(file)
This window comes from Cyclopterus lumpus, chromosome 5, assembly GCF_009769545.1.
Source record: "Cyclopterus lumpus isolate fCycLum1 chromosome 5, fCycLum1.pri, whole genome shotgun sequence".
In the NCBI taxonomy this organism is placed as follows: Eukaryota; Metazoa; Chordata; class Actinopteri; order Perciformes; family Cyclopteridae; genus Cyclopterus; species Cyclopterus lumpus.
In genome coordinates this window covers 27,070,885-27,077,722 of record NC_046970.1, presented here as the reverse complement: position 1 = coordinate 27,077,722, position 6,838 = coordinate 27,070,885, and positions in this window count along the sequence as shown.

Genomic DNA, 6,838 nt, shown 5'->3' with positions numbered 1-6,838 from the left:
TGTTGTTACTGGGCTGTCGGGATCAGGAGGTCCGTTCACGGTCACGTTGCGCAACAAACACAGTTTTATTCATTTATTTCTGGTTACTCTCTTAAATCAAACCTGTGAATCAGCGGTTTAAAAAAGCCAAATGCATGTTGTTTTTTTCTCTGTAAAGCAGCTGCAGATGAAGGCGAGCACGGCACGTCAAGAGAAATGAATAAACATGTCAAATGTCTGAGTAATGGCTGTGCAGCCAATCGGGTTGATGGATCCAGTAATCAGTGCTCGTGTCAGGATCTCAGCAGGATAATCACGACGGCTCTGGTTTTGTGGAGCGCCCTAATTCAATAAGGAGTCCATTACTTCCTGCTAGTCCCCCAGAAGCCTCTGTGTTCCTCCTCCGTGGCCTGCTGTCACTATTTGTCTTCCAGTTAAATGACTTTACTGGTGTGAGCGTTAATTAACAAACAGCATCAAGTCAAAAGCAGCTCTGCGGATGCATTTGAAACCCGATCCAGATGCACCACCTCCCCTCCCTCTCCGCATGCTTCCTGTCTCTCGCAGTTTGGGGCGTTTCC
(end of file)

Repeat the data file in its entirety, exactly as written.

This window comes from Cyclopterus lumpus, chromosome 5, assembly GCF_009769545.1.
Source record: "Cyclopterus lumpus isolate fCycLum1 chromosome 5, fCycLum1.pri, whole genome shotgun sequence".
In the NCBI taxonomy this organism is placed as follows: Eukaryota; Metazoa; Chordata; class Actinopteri; order Perciformes; family Cyclopteridae; genus Cyclopterus; species Cyclopterus lumpus.
In genome coordinates this window covers 27,070,885-27,077,722 of record NC_046970.1, presented here as the reverse complement: position 1 = coordinate 27,077,722, position 6,838 = coordinate 27,070,885, and positions in this window count along the sequence as shown.

Genomic DNA, 6,838 nt, shown 5'->3' with positions numbered 1-6,838 from the left:
TGTTGTTACTGGGCTGTCGGGATCAGGAGGTCCGTTCACGGTCACGTTGCGCAACAAACACAGTTTTATTCATTTATTTCTGGTTACTCTCTTAAATCAAACCTGTGAATCAGCGGTTTAAAAAAGCCAAATGCATGTTGTTTTTTTCTCTGTAAAGCAGCTGCAGATGAAGGCGAGCACGGCACGTCAAGAGAAATGAATAAACATGTCAAATGTCTGAGTAATGGCTGTGCAGCCAATCGGGTTGATGGATCCAGTAATCAGTGCTCGTGTCAGGATCTCAGCAGGATAATCACGACGGCTCTGGTTTTGTGGAGCGCCCTAATTCAATAAGGAGTCCATTACTTCCTGCTAGTCCCCCAGAAGCCTCTGTGTTCCTCCTCCGTGGCCTGCTGTCACTATTTGTCTTCCAGTTAAATGACTTTACTGGTGTGAGCGTTAATTAACAAACAGCATCAAGTCAAAAGCAGCTCTGCGGATGCATTTGAAACCCGATCCAGATGCACCACCTCCCCTCCCTCTCCGCATGCTTCCTGTCTCTCGCAGTTTGGGGCGTTTCC